much to have to say this, but that the management of the Central
Intelligence Agency has been so corrupted, has been so politicized,
that there's real question in my mind as to whether they can come up
with an objective view on anything, given the fact that the
administration makes it very clear the answers that they want to hear.

You asked about a couple of other things. Just very briefly, energy --
it's very interesting. Cheney was head of that Energy Task Force, of
course. He had come out of that Halliburton experience, okay? He had
been C.E.O., of course. Now, after Gulf War I, he was asked in Seattle
in early 1991, "Why didn't you just go in there and take Saddam out,
you know? Why didn't you do that?" You know what he said? He said,
"We asked ourselves what that would lead to, and we asked ourselves,
well, how many American soldiers are worth taking Saddam out, and we
decided, well, not very many." Okay? Now, ten years later, he's Vice
President. What changed? Two things changed. He was head of
Halliburton. He knows all about oil, number one. And the second is that
our country, for the first time in its history, is importing more than
half of the oil it needs.

AMY GOODMAN: Former C.I.A. analyst Ray McGovern, speaking at
Thursday's Downing Street memo hearing. We'll be back with more of
the hearing in a moment, and we'll be joined by a British father
whose son was killed in Iraq. He ran against Tony Blair in the recent
British elections. Reg will join us in the studio in Washington, D.C.
And we'll also hear from Cindy Sheehan, an American citizen who lost
her son in Iraq. She testified before the hearing yesterday in a
cramped basement hearing room, people packed in to ask questions about
the Bush administration's knowledge before the election, fixing the
facts and intelligence to fit the policy.


John Gilmer
2005-06-17 12:39:55 EST


> House Judiciary Cmte. Democrats Meeting on Downing Street Memo and Iraq
> War (06/16/2005)

What's the real point?

The long term result is what we are seeing: administrations that don't
want ANY paperwork generated that doesn't toe the "party line." It tends
to "encourage" administrations to take the decision FIRST and then look for
"justification."

In any honest decision process, there will be all kinds of memos floating
about that taken a few at a time could justify almost anything. The
President could have invaded Iraq, invaded some other Muslim country (the
911 attackers were Lutherans) or just declared that the WOT was over.

"W" picked Iraq. What would have his critics done? What would they have
the president do now?


That's not to say the "W" &co have handled Iraq (and the WOT) well.

I still haven't figured out the "real reason" Iraq was "next" after
Afghanistan. (The folks who say it was to make a few $dollars for some
"oil friends" of "W" aren't looking for answers they just want to let off
steam.)



Dwain
2005-06-17 13:17:39 EST
In article <42b2fff3$0$20378@dingus.crosslink.net>, gilmer@crosslink.net
says...

> "W" picked Iraq.

That he did. And then used lies to start a war.

> What would have his critics done?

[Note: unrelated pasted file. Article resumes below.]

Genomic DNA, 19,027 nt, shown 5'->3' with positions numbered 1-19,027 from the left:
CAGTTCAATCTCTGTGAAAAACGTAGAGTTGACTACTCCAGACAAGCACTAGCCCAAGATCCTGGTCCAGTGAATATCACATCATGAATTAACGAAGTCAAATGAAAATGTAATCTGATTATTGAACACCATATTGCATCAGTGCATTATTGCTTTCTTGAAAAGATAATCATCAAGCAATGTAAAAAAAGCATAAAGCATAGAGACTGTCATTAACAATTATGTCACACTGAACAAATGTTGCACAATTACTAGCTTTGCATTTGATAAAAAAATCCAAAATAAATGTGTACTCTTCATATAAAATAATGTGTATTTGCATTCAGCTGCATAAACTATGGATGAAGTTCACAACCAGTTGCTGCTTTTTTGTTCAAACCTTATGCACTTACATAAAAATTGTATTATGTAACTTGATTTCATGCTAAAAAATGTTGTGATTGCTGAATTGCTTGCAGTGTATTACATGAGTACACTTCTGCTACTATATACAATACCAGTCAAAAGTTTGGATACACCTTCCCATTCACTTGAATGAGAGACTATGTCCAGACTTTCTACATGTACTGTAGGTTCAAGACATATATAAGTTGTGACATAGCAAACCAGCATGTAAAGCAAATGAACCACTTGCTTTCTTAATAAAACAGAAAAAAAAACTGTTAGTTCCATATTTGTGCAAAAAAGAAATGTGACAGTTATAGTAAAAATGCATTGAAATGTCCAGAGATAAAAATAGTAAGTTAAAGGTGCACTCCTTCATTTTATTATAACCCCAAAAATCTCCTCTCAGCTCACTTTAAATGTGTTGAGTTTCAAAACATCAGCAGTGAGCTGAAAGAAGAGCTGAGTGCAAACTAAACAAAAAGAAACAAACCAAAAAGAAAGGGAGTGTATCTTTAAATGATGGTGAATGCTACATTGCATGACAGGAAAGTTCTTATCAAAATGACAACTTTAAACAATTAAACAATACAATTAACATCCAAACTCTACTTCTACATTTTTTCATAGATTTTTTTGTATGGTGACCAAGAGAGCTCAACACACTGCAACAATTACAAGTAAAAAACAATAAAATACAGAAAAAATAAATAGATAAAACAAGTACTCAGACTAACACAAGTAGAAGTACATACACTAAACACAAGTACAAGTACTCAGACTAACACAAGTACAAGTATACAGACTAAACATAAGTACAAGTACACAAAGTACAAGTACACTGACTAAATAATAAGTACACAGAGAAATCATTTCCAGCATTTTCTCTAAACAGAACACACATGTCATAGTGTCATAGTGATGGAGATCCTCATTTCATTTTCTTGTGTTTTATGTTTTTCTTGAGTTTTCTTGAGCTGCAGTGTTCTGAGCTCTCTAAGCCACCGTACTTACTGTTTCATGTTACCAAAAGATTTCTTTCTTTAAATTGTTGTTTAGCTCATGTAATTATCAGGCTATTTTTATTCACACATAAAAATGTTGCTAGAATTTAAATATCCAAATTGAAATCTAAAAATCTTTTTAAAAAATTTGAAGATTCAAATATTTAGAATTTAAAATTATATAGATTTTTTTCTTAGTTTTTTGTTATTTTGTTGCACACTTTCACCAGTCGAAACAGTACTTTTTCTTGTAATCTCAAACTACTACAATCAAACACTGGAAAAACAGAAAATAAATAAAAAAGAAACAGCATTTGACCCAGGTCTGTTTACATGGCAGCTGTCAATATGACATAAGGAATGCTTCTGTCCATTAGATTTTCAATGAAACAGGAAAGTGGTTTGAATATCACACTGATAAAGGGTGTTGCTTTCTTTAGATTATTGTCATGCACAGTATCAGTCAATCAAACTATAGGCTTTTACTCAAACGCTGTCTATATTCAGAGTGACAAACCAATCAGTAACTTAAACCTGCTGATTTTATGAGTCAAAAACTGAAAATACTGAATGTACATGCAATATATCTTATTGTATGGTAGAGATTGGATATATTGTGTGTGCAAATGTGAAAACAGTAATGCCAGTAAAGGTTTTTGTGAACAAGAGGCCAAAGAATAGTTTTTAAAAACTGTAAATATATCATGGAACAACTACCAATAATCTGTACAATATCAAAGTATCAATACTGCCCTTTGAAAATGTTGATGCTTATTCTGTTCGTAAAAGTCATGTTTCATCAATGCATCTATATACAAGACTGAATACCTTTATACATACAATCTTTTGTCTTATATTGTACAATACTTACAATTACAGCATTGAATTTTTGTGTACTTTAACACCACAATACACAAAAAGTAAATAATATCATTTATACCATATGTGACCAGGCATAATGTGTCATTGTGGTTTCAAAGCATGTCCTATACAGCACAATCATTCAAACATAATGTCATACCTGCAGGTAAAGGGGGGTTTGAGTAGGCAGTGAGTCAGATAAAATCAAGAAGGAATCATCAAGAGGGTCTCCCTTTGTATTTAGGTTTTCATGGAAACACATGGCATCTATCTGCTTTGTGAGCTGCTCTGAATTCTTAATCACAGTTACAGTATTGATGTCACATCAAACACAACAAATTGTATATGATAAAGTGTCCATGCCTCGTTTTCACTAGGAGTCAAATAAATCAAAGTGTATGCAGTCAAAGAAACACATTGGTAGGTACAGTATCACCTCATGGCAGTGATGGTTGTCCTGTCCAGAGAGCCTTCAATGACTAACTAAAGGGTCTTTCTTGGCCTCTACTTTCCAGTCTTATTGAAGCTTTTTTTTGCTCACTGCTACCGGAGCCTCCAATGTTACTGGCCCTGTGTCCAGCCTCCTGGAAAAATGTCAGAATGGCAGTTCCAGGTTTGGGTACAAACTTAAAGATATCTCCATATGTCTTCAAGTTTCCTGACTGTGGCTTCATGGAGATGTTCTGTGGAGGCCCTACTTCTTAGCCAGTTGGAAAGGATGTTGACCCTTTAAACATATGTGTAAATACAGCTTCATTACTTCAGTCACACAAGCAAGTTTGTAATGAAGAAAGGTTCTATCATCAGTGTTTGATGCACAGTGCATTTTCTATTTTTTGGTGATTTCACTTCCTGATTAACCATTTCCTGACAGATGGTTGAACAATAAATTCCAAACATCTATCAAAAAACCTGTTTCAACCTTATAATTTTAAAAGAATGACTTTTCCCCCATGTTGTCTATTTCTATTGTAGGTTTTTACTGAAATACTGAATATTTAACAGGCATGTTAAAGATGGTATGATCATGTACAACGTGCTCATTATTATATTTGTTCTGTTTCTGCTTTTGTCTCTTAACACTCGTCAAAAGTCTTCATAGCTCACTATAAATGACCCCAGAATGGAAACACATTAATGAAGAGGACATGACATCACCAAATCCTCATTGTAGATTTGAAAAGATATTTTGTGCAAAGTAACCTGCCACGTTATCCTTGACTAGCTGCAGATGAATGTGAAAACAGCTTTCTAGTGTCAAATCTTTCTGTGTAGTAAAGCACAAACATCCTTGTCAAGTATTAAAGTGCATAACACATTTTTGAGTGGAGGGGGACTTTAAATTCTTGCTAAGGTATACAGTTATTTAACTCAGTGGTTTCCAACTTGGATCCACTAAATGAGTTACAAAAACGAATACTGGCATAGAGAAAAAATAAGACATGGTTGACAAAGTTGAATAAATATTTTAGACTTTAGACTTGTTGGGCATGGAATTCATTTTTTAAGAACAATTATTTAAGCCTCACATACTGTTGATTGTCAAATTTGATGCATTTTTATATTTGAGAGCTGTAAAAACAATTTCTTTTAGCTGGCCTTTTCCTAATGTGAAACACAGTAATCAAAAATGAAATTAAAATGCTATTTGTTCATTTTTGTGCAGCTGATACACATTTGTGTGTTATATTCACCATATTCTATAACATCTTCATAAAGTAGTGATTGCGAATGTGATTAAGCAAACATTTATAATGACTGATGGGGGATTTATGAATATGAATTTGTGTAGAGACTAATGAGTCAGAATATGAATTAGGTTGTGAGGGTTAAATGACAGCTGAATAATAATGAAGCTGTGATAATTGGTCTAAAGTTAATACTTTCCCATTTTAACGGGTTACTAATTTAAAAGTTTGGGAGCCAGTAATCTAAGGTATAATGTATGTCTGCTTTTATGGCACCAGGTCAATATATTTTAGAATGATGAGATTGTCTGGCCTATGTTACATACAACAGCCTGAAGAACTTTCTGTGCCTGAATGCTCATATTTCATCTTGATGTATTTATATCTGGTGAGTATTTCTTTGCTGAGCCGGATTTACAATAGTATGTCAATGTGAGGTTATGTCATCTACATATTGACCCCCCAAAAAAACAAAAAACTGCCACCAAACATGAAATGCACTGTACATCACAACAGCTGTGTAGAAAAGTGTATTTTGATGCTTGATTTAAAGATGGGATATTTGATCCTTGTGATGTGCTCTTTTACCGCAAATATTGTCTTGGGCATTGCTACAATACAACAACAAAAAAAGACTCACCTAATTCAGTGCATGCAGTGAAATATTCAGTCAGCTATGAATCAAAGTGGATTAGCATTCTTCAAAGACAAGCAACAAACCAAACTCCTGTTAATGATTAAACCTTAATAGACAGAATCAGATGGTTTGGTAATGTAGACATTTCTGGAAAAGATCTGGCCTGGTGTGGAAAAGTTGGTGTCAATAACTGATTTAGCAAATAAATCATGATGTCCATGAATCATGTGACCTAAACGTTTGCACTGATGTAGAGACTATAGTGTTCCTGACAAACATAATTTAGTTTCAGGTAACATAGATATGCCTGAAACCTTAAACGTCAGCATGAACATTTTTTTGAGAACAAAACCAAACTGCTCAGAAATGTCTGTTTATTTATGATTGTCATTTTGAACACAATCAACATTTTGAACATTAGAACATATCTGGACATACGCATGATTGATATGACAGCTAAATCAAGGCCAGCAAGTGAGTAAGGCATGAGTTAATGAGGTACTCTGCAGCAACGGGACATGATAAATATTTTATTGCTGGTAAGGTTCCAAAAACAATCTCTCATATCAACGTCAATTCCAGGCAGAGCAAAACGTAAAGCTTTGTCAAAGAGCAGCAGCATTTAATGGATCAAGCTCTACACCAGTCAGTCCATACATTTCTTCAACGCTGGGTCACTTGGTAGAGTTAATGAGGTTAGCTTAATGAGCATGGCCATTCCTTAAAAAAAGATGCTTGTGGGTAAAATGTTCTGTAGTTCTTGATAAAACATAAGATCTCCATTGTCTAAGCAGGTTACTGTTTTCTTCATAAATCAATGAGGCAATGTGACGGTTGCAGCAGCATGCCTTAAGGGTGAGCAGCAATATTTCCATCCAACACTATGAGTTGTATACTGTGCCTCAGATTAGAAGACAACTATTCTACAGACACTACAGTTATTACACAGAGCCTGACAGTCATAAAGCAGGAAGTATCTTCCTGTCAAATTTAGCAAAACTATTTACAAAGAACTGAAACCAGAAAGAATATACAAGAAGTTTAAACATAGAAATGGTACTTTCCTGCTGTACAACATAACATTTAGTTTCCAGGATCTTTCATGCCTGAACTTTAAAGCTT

Prevented the war. Allowed the United Nations to finish it's work.

> What would they have the president do now?

End the war and withdraw U.S. troops.


Bush has gotten us into an illegal, immoral and unwinnable war.

What do his supporters say now?


"War is the greatest of all crimes; and yet there is no aggressor who
does not color his crime with the pretext of justice." - Voltaire

John Gilmer
2005-06-17 14:16:24 EST

"Dwain" <dwain@nothereanymore.org> wrote in message
news:MPG.1d1ca5fed6eb5536989735@news.sonic.net...
> In article <42b2fff3$0$20378@dingus.crosslink.net>, gilmer@crosslink.net
> says...
>
> > "W" picked Iraq.
>
> That he did. And then used lies to start a war.
>
> > What would have his critics done?

>
> Prevented the war. Allowed the United Nations to finish it's work.

But, but ...

the UN was doing NOTHING. It's coming out why. (The UN agents were
permiting the oil for food money to be diverted.)
>
> > What would they have the president do now?
>
> End the war and withdraw U.S. troops.

That's an option.

Note that in the 2004 election, Kerry was on record as saying: 1) he would
have invaded Iraq: and 2) he would not just "end the war and withdraw" the
troops.

Basically, however, you are taking the position that the US should have
stopped at Afghanistan and declared the WOT to have been "won" or at least
fought to a draw.

In retrospect, that may have been a good choice. The US might even have
help push Iran and Iran into another war. The question remains of what US
policy should have been toward Kuwait.




>
>
> Bush has gotten us into an illegal, immoral and unwinnable war.
>
> What do his supporters say now?
>
>
> "War is the greatest of all crimes; and yet there is no aggressor who
> does not color his crime with the pretext of justice." - Voltaire



B*@gmail.com
2005-06-17 15:57:24 EST
Dwain wrote:
<snip>
> > What would they have the president do now?
>
> End the war and withdraw U.S. troops.

That's not enough. Bush needs to stand trial. Lying to Congress to
start a war is the poster child of impeachable offenses.

> What do his supporters say now?

More rationalizations, stonewalling, and lying.


J


Wm James
2005-06-18 21:24:03 EST
On Fri, 17 Jun 2005 12:39:55 -0400, "John Gilmer"
<*r@crosslink.net> wrote:

>
>
>> House Judiciary Cmte. Democrats Meeting on Downing Street Memo and Iraq
>> War (06/16/2005)
>
>What's the real point?
>
>The long term result is what we are seeing: administrations that don't
>want ANY paperwork generated that doesn't toe the "party line." It tends
>to "encourage" administrations to take the decision FIRST and then look for